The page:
Nevertheless, there is one flagship project in Michigan organized by Cavnue: 40 Miles of the Interstate 94 and the Michigan Avenue between Detroit and Ann Arbor, MI, would be retrofitted to include a dedicated lane for self-driving vehicles. It is quite interesting to see that they start with the least complex road type you could come up with: Motorways. They already come with separation of driving directions, there are (in general) no level crossings or intersections. The majority of the traffic travels with similar speed and very easily to predict trajectory. Mobileye is already traveling with 130 km/h on German motorways in Level 4 for testing purpose.

But first Cavnue will let test automated driving on the conventional roads for two years and then set up a prototypic one-mile test lane on which testing will continue. The focus is on automated buses and is supposed to improve transit. They also claim that new jobs will be created, such as remote operators and staff to monitor the buses and to greet riders. Liftboy is a job of everybody’s dreams of all times. And “solving the infrastructural issues” mentioned in the previous paragraph is also part of the flagship project…

Process the Exiting Infrastructure

Is this a good investment? The question is already on the table. What about trying to assess the current infrastructure and make it more intelligible for automated driving? We all know that a high-definition map is one of the keys for automated driving. Let’s add a new layer to the existing data and tell if the roads are easy to handle.

One initiative with this idea in mind is the Connected and Autonomous Vehicles Road Scoring Index. In their comprehensive report they analyzed the current challenges of automated driving and broke them down into index parameters that can be derived from already existing databases or data collection methods. The determined index will be applied to map data. This makes it possible to access this information using standard geographic information systems (GIS).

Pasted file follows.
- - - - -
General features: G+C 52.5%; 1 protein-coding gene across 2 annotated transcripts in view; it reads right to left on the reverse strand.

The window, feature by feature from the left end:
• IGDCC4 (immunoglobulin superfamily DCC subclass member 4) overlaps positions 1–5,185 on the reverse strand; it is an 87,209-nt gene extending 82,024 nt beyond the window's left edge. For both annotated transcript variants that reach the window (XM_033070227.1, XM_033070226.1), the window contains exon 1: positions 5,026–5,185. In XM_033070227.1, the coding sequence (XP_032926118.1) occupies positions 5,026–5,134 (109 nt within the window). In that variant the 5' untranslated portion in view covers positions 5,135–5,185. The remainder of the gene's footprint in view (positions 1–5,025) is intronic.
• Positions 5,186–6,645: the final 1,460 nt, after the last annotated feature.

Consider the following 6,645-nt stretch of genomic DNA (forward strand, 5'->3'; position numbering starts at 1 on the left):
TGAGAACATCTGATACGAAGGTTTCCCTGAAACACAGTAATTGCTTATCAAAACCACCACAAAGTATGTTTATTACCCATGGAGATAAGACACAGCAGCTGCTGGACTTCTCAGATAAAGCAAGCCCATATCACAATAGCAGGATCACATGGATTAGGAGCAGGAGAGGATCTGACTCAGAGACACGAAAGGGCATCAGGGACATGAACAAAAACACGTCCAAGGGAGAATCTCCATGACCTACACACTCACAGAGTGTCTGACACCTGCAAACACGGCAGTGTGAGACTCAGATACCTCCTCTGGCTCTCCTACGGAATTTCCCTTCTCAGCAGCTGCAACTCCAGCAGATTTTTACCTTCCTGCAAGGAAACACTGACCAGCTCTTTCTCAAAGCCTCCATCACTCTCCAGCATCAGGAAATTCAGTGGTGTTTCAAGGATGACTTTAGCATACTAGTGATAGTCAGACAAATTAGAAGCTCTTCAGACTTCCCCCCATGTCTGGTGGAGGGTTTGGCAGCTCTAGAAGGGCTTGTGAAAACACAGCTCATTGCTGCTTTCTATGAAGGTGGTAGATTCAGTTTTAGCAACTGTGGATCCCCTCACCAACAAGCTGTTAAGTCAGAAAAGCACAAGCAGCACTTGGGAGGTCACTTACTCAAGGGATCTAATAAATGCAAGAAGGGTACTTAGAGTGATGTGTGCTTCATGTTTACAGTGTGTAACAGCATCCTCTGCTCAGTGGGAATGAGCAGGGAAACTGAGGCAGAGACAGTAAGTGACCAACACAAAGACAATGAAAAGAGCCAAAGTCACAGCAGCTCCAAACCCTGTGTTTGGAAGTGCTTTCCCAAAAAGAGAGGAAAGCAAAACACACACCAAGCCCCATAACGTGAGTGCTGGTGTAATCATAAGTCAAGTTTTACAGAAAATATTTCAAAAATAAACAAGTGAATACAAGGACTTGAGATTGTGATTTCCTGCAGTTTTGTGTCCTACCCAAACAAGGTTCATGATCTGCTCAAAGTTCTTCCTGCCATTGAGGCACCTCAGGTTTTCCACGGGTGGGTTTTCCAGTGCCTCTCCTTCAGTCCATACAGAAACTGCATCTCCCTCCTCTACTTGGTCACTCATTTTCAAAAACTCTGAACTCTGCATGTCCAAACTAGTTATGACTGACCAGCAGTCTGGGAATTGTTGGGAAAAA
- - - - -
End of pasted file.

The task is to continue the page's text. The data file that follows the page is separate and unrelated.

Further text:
The proposed index parameters are road marking quality, road sign visibility, communication coverage and positioning accuracy, weather, junction control, traffic participant access, surface reflectivity, road environment complexity and road traffic collision rates. All these parameters are graded from 1 to 3 from less suitable to more suitable to navigate for automated driving. With a weight on each parameter you can adapt the score to the capabilities of your system (e.g. no issues with positioning but more challenges with heterogeneous mix of traffic participants). At the end you could get a heat map with more and less complicated roads. For example, Cruise is also removing (temporary) some roads (some low speed roads as well as highways) from their initial service area in San Francisco, CA. You could assess the cumbersome roads and check, if a telic investment (e.g. renewing of lane marks) could improve the score without rebuilding the complete road.